Where We Be
|Spreuer Bridge is the other famous covered medieval bridge in Lucerne, built in 1408
|This photo, taken from Lucerne's medieval fortified wall, hardly does justice to beautiful Lake Lucerne.
The lake is ringed by mountains that are hidden here. Poor conditions continued both days we were
here so we didn't get to tour the lake by ferry or hike Burgenstock Felsenweg trail. Maybe next time!
|Spreuer Bridge includes 56 triangular paintings in the roof panels depicting
the “Dance of Death,” showing how the plague affected all levels of society
|View from Spreuer Bridge looking in the direction of the lake and train station
|Chapel Bridge is the oldest surviving truss bridge in the world, built in 1333
|The colorful frescoes are quite eye-catching
|This is William Tell country, as suggested by the name of
this 1908 paddlewheel steamer that's now a restaurant
|Mark Twain once called this evocative sculpture of a dying lion
“the saddest and most moving piece of rock in the world”
|Ironically, once we left Lucerne by train, the skies cleared and we saw our
first sun in several days. This is not Lucerne but a village along our route.
|The famous Lion Monument, or “Lowendenkmal” (1820), commemorates Swiss
soldiers who died defending King Louis XVI during the French Revolution
|The restored Chapel Bridge (Kappelbrucke)
is Lucerne's most famous landmark
|Lucerne's lovingly decorated historic buildings are a real treat
An hour's train ride brought us from Zurich to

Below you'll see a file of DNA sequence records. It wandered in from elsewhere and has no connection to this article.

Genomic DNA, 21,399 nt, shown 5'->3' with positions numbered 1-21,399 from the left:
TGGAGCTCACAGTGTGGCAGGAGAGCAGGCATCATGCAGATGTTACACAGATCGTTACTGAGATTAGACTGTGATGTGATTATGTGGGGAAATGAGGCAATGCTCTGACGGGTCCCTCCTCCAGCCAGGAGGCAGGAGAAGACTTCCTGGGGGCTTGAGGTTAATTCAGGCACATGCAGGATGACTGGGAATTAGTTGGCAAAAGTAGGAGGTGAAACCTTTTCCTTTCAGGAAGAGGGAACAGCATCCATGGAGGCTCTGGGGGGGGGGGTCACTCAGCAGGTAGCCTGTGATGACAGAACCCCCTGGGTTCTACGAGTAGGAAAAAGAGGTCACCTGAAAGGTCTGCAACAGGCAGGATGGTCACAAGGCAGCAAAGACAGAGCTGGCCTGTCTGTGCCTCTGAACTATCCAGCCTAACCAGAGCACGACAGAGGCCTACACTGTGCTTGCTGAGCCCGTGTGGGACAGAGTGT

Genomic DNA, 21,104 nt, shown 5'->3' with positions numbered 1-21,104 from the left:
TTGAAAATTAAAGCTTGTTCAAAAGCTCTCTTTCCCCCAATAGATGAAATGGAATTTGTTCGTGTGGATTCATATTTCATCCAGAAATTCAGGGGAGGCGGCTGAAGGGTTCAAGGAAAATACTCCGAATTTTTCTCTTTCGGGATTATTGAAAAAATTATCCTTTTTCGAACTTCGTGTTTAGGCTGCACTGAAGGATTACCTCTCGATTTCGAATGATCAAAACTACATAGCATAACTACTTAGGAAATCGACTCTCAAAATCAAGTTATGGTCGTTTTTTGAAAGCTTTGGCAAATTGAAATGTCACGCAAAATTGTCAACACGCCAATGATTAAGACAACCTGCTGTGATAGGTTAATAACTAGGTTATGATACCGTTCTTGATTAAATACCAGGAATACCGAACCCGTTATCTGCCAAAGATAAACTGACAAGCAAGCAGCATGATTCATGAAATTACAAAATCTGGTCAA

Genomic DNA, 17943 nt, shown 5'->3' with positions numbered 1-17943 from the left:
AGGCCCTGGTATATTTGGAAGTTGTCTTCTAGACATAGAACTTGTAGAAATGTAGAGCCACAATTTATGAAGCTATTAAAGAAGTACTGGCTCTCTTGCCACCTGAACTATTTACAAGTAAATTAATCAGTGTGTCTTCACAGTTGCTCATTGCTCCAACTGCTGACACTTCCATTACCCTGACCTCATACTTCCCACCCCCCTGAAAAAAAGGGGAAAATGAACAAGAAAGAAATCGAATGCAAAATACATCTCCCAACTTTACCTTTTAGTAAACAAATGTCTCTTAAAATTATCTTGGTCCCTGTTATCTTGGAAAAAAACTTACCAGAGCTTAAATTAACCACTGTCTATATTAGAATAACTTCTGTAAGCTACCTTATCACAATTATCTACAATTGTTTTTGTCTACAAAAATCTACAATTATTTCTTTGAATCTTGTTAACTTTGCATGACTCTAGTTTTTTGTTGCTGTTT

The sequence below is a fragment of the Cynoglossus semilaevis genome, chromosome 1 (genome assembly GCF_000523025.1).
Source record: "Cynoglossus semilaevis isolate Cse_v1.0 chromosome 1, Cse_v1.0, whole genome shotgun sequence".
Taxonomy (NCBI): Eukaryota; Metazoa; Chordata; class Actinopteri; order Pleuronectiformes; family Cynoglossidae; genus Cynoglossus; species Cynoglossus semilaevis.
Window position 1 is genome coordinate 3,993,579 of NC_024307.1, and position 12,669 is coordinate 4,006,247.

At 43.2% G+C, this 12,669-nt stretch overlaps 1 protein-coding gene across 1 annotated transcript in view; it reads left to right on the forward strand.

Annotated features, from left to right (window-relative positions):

Lucerne. We got our first look at the city while
sitting on a bench at the edge of Lake Lucerne
munching on soft pretzels with raclette cheese
baked on top. It was a pretty spot -- ferry boats
pulled in and out of the dock and baby swans
swam nearby. Unfortunately it was overcast so
we could only see hazy suggestions of the
beautiful mountains surrounding the lake.
We walked all over Lucerne and especially
enjoyed the historic houses decorated with
frescoes lining the picturesque town squares.
Old Town is car-free, always a big plus in our
book. We walked atop the Museggmauer, or
medieval city wall, and crossed both of
Lucerne's famous medieval covered bridges.
Chapel Bridge, quite close to the lake and train
station, was originally built in 1333 and restored
after a terrible fire in 1993 nearly destroyed it.
Spreuer Bridge dates from 1408 and includes
56 triangular paintings depicting the “Dance of
Death.” It shows how the plague affected all
levels of society, rich and poor alike. Skeletons
dance with finely dressed ladies, hover over
innocent children, and embrace kings.